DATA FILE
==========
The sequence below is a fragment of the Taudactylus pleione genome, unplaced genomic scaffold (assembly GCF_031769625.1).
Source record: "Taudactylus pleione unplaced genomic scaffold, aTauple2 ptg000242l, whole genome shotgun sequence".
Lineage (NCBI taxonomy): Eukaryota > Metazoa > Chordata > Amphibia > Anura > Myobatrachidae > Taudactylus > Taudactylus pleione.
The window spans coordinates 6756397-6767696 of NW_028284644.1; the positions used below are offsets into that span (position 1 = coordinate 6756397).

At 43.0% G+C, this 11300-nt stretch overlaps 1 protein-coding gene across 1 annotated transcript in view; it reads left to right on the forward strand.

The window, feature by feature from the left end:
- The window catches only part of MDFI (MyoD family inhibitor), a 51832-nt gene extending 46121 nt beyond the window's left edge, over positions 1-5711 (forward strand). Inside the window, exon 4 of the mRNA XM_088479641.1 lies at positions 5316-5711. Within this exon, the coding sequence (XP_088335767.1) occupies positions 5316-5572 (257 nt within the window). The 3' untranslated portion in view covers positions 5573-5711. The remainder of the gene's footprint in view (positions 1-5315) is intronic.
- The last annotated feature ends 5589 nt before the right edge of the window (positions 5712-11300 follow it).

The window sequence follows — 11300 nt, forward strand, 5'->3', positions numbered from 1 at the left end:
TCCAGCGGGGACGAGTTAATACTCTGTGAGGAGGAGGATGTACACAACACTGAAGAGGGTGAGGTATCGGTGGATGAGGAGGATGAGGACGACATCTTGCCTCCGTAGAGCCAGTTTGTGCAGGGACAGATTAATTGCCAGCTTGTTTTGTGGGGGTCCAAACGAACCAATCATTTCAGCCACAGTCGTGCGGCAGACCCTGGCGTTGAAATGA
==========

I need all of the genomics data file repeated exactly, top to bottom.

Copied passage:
The sequence below is a fragment of the Taudactylus pleione genome, unplaced genomic scaffold (assembly GCF_031769625.1).
Source record: "Taudactylus pleione unplaced genomic scaffold, aTauple2 ptg000242l, whole genome shotgun sequence".
Lineage (NCBI taxonomy): Eukaryota > Metazoa > Chordata > Amphibia > Anura > Myobatrachidae > Taudactylus > Taudactylus pleione.
The window spans coordinates 6756397-6767696 of NW_028284644.1; the positions used below are offsets into that span (position 1 = coordinate 6756397).

At 43.0% G+C, this 11300-nt stretch overlaps 1 protein-coding gene across 1 annotated transcript in view; it reads left to right on the forward strand.

The window, feature by feature from the left end:
- The window catches only part of MDFI (MyoD family inhibitor), a 51832-nt gene extending 46121 nt beyond the window's left edge, over positions 1-5711 (forward strand). Inside the window, exon 4 of the mRNA XM_088479641.1 lies at positions 5316-5711. Within this exon, the coding sequence (XP_088335767.1) occupies positions 5316-5572 (257 nt within the window). The 3' untranslated portion in view covers positions 5573-5711. The remainder of the gene's footprint in view (positions 1-5315) is intronic.
- The last annotated feature ends 5589 nt before the right edge of the window (positions 5712-11300 follow it).

The window sequence follows — 11300 nt, forward strand, 5'->3', positions numbered from 1 at the left end:
TCCAGCGGGGACGAGTTAATACTCTGTGAGGAGGAGGATGTACACAACACTGAAGAGGGTGAGGTATCGGTGGATGAGGAGGATGAGGACGACATCTTGCCTCCGTAGAGCCAGTTTGTGCAGGGACAGATTAATTGCCAGCTTGTTTTGTGGGGGTCCAAACGAACCAATCATTTCAGCCACAGTCGTGCGGCAGACCCTGGCGTTGAAATGA